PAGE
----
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The Chernobyl Tragedy

The Chernobyl tragedy was the deadliest accident in nuclear power generating history, which happened in 1986 at the Chernobyl nuclear power facility in the Soviet Union. In the history of commercial nuclear power, the Chernobyl tragedy was a singular occurrence and the only accident in which radiation-related fatalities had occurred.

The Chernobyl Power Complex, which is located about 20 kilometers south of the Belarusian border and roughly 130 kilometers north of Kiev, Ukraine, is comprised of four nuclear reactors of the RBMK-1000 type. The station featured four reactors that could each generate 1,000 megawatts of electricity, and it had been operational from 1977 and 1983.

Photo credit-world-nuclear.org


What went wrong?

The incident happened during a safety test designed to evaluate the steam turbine's capacity to run the emergency feedwater pumps of an RBMK-type nuclear reactor in the case of a severe coolant leak and simultaneous loss of external power. The operators mistakenly reduced power output to almost nil during a scheduled reactor power reduction in preparation for the test, in part because of xenon poisoning. The operators removed a number of control rods that exceeded operating procedure limitations while they stabilized the reactor and recovered from the power outage. When the test was finished, the operators started the reactor shutdown.

This action led to localized increases in reactivity within the reactor as a result of a design defect. As a result, the fuel tubes ruptured, causing a quick drop in pressure that led the coolant to flash into steam. Due to the reduced neutron absorption, the reactor's activity increased, which further raised the temperature of the coolant (a positive feedback loop). Steam explosions and the melting of the reactor core were the results of this process. The nuclear core was damaged during the meltdown, and the reactor building was completely destroyed. Immediately after that, an open-air reactor core fire broke out, lasting until May 4 of that same year, during which time airborne radioactive pollutants were discharged and spread over the USSR and Europe.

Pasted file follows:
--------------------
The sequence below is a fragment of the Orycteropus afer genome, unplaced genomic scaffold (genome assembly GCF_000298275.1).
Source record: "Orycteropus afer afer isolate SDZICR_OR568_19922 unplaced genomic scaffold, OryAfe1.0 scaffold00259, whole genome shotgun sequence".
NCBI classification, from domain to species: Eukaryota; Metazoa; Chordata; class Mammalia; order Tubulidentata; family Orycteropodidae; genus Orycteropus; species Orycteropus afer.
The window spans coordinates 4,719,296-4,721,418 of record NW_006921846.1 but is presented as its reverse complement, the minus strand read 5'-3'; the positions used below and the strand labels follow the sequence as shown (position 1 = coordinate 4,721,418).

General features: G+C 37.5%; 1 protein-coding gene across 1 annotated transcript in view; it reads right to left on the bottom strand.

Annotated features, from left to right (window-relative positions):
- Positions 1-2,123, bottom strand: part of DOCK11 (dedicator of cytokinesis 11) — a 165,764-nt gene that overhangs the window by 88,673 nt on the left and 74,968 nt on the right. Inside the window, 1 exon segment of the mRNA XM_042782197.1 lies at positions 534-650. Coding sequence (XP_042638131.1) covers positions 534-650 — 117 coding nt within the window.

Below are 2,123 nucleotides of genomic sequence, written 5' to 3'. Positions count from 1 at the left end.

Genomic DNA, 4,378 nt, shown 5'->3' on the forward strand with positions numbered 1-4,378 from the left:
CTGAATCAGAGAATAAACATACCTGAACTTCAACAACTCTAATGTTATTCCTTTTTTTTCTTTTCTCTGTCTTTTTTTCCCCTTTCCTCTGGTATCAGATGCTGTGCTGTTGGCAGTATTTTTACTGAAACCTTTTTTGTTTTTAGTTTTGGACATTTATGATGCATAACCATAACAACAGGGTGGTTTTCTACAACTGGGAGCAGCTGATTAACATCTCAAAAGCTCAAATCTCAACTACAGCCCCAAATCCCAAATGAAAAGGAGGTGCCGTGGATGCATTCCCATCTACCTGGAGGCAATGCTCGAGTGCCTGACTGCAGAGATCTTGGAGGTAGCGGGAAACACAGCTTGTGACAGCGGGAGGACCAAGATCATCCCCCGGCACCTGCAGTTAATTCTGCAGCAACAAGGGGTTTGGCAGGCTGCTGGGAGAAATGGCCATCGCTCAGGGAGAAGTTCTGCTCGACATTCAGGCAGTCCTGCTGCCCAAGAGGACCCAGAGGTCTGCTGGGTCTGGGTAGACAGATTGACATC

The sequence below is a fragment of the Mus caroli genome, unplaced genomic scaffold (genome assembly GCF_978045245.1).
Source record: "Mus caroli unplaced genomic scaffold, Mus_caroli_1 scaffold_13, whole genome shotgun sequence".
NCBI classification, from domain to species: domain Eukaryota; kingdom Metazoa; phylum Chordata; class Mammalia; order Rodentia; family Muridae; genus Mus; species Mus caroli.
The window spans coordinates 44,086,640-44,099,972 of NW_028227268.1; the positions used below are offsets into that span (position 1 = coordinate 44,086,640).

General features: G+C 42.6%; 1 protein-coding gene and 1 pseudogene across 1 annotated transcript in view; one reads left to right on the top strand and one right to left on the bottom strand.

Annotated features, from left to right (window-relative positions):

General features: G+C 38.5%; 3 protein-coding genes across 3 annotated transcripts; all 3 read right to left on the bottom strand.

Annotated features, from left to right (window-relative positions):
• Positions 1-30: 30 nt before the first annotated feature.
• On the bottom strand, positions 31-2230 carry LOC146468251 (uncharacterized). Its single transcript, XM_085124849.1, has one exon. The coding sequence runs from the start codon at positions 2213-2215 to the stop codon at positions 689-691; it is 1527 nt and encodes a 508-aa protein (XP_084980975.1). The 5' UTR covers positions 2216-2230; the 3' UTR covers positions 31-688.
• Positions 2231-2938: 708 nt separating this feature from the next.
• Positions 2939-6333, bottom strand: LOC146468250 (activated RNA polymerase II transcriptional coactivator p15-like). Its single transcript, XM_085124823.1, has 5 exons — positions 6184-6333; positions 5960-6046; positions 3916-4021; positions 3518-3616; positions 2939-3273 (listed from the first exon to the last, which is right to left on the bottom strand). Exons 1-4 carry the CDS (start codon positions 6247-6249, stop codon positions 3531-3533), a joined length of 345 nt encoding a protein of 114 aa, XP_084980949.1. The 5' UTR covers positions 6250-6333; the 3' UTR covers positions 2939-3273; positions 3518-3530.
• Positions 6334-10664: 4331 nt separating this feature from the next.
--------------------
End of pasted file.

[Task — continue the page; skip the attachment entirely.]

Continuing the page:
How was it controlled?

Helicopters were utilized by emergency personnel reacting to the disaster to apply sand and boron on the reactor debris. The boron was used to block further nuclear reactions, while the sand was used to put out the fire and prevent more radioactive material emissions. To prevent future radioactive material escape, the technicians entirely enclosed the damaged unit in a temporary concrete construction termed the "sarcophagus" a few weeks after the accident. To lessen radioactive contamination at and around the facility, the Soviet administration also cleared and buried nearly a square mile of pine forest close to the plant. The last reactor at Chernobyl shut down in December 2000 after three others were restarted and finally shut down permanently.


What were the effects of the tragedy?

Several times more radiation than that produced by the atomic bombs fired on Hiroshima and Nagasaki, Japan, was released into the atmosphere, with between 50 and 185 million curies of radionuclides (radioactive forms of chemical elements) escaping into the environment. Over Belarus, Russia, and Ukraine, this radioactivity was carried by the wind and quickly made its way as far west as France and Italy.

Water bodies in the area, including rivers, lakes, and the flora and wildlife, were impacted. Along with adiabatic precipitation, the entire human food chain was impacted in countries like Norway and the UK. Humans were affected by the disaster physically as well as psychologically, including traumatic syndromes and depression. Following decontamination and other problems, the Soviet Union incurred significant expenses. They had a significant socioeconomic influence.


Scientists predict that the area around the former plant won't be livable for up to 20,000 years.

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